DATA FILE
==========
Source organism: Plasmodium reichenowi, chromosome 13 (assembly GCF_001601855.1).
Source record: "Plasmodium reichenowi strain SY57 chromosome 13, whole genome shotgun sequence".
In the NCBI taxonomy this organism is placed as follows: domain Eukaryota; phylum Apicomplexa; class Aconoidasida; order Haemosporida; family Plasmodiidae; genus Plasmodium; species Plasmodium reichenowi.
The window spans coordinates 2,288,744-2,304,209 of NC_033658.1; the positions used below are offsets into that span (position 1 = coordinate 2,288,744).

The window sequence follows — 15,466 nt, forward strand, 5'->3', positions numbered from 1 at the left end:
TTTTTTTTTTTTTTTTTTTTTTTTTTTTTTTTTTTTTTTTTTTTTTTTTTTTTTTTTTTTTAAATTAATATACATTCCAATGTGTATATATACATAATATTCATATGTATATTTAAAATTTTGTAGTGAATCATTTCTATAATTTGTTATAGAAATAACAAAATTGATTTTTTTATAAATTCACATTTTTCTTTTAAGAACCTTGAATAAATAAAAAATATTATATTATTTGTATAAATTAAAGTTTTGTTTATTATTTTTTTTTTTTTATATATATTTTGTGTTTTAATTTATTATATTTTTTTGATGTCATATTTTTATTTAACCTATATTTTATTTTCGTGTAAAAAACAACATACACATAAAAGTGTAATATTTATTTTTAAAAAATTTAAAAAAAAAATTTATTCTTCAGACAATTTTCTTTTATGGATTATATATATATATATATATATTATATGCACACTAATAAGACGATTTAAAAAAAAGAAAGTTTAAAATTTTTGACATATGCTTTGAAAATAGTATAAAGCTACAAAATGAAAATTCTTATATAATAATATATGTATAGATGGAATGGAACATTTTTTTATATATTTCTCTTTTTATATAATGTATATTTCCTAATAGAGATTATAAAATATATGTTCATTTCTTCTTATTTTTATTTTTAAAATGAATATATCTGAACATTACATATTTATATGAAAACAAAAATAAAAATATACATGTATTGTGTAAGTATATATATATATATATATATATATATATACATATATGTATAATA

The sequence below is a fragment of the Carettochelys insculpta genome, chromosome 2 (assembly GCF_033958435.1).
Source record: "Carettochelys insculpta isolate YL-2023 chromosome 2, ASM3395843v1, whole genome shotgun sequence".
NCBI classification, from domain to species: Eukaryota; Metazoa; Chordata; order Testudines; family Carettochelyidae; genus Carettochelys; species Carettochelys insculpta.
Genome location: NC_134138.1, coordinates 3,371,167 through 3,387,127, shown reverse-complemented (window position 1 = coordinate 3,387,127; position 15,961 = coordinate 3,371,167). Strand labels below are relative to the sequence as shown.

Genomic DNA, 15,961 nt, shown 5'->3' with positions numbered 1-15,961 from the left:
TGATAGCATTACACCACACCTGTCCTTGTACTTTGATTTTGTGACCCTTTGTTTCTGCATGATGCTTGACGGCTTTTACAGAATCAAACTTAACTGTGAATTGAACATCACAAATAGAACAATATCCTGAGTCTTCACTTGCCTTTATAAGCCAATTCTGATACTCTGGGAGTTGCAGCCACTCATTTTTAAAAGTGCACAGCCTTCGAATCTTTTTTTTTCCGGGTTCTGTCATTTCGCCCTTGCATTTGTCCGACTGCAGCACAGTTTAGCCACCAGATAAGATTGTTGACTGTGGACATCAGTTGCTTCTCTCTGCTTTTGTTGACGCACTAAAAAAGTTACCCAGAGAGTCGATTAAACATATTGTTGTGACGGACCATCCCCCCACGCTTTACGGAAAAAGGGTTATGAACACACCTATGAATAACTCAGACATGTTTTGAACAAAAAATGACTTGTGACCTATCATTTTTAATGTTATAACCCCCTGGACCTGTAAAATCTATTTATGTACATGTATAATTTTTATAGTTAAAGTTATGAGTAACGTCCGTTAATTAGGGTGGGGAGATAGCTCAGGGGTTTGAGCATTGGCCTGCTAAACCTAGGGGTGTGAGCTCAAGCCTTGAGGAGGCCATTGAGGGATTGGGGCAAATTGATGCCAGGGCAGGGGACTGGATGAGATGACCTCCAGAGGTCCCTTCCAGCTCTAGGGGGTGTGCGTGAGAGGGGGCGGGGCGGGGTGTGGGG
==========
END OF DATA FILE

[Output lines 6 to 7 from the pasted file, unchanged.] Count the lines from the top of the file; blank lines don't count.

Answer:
TTTTTTTTTTTTTTTTTTTTTTTTTTTTTTTTTTTTTTTTTTTTTTTTTTTTTTTTTTTTTAAATTAATATACATTCCAATGTGTATATATACATAATATTCATATGTATATTTAAAATTTTGTAGTGAATCATTTCTATAATTTGTTATAGAAATAACAAAATTGATTTTTTTATAAATTCACATTTTTCTTTTAAGAACCTTGAATAAATAAAAAATATTATATTATTTGTATAAATTAAAGTTTTGTTTATTATTTTTTTTTTTTTATATATATTTTGTGTTTTAATTTATTATATTTTTTTGATGTCATATTTTTATTTAACCTATATTTTATTTTCGTGTAAAAAACAACATACACATAAAAGTGTAATATTTATTTTTAAAAAATTTAAAAAAAAAATTTATTCTTCAGACAATTTTCTTTTATGGATTATATATATATATATATATATTATATGCACACTAATAAGACGATTTAAAAAAAAGAAAGTTTAAAATTTTTGACATATGCTTTGAAAATAGTATAAAGCTACAAAATGAAAATTCTTATATAATAATATATGTATAGATGGAATGGAACATTTTTTTATATATTTCTCTTTTTATATAATGTATATTTCCTAATAGAGATTATAAAATATATGTTCATTTCTTCTTATTTTTATTTTTAAAATGAATATATCTGAACATTACATATTTATATGAAAACAAAAATAAAAATATACATGTATTGTGTAAGTATATATATATATATATATATATATATATACATATATGTATAATA

The sequence below is a fragment of the Carettochelys insculpta genome, chromosome 2 (assembly GCF_033958435.1).